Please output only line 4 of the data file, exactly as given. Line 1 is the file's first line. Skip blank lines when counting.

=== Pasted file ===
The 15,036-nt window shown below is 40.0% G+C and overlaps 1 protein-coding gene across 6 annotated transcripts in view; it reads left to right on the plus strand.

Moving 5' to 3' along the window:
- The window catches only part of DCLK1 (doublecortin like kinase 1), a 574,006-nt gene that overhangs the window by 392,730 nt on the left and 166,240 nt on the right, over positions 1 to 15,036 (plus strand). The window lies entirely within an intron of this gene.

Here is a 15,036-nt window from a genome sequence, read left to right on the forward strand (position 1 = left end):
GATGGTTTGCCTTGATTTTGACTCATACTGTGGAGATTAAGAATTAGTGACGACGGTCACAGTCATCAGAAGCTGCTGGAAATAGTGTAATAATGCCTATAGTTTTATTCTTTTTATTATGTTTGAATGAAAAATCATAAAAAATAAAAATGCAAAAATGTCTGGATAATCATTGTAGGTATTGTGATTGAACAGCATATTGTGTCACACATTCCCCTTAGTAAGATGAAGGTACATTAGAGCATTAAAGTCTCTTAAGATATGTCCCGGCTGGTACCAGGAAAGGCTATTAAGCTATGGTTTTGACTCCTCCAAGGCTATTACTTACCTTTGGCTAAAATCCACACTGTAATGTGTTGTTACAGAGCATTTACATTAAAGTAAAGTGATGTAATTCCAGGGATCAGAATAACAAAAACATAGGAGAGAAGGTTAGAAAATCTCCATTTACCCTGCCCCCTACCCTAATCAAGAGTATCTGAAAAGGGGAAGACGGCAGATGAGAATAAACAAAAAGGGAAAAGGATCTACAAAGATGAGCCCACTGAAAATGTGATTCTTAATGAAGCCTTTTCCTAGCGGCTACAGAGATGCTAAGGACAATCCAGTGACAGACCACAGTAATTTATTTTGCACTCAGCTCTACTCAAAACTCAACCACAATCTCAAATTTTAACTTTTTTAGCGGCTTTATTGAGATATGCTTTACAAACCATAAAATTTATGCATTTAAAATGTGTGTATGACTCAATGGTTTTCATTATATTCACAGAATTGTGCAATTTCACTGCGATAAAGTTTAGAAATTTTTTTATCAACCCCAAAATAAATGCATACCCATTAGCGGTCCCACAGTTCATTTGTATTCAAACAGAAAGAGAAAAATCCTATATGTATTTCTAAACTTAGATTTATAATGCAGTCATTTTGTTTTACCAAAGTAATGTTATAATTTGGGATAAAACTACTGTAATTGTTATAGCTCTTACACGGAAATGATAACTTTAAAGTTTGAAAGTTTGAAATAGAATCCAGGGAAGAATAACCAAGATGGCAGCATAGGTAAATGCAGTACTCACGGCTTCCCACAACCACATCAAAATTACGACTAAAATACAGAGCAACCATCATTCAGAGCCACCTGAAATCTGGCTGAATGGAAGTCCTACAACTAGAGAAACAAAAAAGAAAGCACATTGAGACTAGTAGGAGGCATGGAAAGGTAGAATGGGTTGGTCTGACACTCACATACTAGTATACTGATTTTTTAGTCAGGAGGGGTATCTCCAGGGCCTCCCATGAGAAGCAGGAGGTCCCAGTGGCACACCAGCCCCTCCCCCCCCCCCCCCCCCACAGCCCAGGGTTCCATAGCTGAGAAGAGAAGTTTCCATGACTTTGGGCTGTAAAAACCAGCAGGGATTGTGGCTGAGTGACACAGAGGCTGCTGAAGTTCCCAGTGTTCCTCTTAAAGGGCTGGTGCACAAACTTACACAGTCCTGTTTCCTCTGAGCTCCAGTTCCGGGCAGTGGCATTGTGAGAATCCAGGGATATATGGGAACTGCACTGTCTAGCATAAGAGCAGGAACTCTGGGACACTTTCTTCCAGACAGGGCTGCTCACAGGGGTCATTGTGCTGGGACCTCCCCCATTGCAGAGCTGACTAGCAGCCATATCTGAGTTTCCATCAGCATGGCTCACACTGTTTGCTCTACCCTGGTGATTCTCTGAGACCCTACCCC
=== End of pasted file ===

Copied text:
Here is a 15,036-nt window from a genome sequence, read left to right on the forward strand (position 1 = left end):